Irish Artist’s “Dark Heart” is on Exhibition at the U.N.

Michelle Rogers' "Procession Srebenica."

By Declan O'Kelly, Contributor
August September 2005

At the outset of the first Gulf War, Irish artist Michelle Rogers painted a series about the conflict. Her work garnered attention from Amnesty International, which in 1993 commissioned her to paint and live in Bosnia. The result is called the “Dark Heart” series, which is currently on display at the UN Plaza as part of an exhibit marking the ten-year anniversary of the Srebenica Massacre.

“Initially I did some small paintings for Amnesty as I was requested,” said the artist, “but I found that I could not shake the rage I felt and continued working. Four and a half years later I finished this series.”

The massacre began in July 1995, when the Bosnian Serb Army under Ratko Mladic committed one of the worst atrocities since the Second World War. Though no official numbers are available, the casualties are estimated at over 8,000.

The exhibition will highlight the human tragedy and suffering caused by the genocide.

Rogers was born in Newry, County Down and brought up in Dundalk, County Louth, which is just south of the border with Northern Ireland. She graduated from the Dublin Institute of Technology and currently resides in Rome. No stranger to the art community in New York, Rogers has exhibited in the Caelum gallery in Chelsea and at the Irish Arts Center, where she showed a painting commemorating 9/11. At the moment, her exhibit at the Museum of Art in Guadalajara, Mexico is coming to an end.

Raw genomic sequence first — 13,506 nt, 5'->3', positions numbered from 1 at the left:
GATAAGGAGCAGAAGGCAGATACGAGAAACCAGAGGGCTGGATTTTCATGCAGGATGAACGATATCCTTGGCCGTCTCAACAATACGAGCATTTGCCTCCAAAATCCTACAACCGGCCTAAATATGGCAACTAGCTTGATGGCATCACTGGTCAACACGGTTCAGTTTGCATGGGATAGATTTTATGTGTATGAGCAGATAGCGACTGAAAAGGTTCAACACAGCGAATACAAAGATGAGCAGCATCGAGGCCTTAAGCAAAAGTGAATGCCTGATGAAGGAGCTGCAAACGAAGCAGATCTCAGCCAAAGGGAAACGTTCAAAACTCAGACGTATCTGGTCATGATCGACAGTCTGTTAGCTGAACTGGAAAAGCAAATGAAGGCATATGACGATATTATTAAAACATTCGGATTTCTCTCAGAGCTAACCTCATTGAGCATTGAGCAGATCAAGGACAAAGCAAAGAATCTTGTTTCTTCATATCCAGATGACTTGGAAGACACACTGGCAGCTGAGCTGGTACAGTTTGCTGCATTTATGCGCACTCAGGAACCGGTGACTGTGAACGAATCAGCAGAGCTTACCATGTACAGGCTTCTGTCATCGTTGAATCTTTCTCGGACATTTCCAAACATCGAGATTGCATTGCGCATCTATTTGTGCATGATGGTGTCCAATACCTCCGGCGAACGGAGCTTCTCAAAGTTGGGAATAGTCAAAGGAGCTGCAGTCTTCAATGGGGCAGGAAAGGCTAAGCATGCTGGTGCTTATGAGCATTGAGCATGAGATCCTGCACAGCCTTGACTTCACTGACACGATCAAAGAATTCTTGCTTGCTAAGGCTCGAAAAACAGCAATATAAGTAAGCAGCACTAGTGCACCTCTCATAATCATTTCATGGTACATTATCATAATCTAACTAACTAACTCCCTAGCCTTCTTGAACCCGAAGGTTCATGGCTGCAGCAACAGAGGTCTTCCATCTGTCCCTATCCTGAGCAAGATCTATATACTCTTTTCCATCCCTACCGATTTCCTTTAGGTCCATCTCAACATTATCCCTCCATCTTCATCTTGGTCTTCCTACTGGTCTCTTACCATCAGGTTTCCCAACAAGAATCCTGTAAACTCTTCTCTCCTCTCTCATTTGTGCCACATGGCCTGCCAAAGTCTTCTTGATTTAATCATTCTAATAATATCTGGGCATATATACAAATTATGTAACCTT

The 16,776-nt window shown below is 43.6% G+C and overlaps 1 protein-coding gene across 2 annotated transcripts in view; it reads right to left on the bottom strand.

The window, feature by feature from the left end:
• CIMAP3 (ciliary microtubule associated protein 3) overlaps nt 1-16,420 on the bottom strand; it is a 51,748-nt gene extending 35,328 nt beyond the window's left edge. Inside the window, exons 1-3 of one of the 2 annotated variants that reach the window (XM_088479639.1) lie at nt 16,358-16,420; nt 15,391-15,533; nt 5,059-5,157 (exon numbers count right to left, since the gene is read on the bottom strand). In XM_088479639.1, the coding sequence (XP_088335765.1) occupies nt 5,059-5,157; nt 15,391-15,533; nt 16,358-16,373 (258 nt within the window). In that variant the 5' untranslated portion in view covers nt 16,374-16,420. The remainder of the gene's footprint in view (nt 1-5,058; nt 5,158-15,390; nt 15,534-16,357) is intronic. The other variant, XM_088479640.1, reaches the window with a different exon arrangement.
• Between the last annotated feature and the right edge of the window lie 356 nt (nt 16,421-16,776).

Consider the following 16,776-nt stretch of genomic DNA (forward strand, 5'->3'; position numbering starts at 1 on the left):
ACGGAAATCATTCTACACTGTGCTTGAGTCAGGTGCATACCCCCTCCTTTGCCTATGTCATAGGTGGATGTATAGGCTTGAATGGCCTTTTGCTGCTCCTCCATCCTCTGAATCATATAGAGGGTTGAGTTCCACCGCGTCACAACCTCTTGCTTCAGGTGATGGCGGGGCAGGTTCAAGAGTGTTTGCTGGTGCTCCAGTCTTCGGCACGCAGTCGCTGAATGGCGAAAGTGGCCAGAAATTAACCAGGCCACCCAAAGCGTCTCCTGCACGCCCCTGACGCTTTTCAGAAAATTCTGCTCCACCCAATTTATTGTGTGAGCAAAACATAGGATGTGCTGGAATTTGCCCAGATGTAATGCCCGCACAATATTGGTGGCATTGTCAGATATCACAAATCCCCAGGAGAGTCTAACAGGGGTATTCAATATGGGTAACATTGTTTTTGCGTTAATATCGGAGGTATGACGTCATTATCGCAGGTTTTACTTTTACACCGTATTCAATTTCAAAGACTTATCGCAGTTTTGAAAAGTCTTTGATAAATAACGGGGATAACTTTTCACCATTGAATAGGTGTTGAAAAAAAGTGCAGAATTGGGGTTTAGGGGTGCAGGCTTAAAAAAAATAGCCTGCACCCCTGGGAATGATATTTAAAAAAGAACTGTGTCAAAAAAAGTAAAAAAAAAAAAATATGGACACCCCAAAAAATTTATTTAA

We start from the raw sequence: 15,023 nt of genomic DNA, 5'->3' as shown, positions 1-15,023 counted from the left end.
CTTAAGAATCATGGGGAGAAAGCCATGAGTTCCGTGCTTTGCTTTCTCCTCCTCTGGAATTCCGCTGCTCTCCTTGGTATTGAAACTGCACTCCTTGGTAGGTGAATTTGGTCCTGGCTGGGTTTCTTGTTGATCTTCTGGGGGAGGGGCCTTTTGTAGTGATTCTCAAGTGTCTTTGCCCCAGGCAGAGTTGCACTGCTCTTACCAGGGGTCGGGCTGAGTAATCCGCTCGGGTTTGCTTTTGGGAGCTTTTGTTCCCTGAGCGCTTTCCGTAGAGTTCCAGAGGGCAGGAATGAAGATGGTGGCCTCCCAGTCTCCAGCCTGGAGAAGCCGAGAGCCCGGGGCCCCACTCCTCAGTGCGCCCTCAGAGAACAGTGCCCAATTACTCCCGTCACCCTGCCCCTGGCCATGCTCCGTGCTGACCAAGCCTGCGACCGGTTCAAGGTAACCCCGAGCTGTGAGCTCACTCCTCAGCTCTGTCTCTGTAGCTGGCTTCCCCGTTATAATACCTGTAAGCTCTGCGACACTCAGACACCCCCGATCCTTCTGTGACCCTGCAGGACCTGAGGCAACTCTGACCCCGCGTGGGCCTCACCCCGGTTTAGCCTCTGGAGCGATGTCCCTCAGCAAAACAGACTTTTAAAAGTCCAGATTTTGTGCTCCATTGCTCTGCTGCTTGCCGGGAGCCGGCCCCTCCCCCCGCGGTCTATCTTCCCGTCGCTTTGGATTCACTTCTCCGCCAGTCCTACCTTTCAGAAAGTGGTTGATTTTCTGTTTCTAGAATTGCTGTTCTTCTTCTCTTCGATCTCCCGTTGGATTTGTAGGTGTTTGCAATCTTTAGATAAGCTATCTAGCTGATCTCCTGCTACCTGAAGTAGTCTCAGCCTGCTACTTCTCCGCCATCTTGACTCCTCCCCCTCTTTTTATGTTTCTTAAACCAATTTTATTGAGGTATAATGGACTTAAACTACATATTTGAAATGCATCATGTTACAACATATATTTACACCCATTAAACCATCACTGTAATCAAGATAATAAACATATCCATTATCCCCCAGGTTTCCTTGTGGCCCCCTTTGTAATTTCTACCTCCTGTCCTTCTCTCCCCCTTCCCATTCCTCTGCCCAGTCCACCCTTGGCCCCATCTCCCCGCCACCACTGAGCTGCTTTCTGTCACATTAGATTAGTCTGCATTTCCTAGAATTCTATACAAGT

One of Rogers’ “Dark Heart” pieces, “Procession Srebenica,” won the Royal Hibernian Academy (RHA) prize for the most promising young talent of 1997 in Dublin, and later sold for a record RHA price.

As well as Michelle’s work, the exhibition will feature work from 18 other artists from around the world. The artists are the winners of a contest that was held to find the most outstanding and relevant works on this subject matter. The exhibition runs from July 11 through July 31, 2005. ♦

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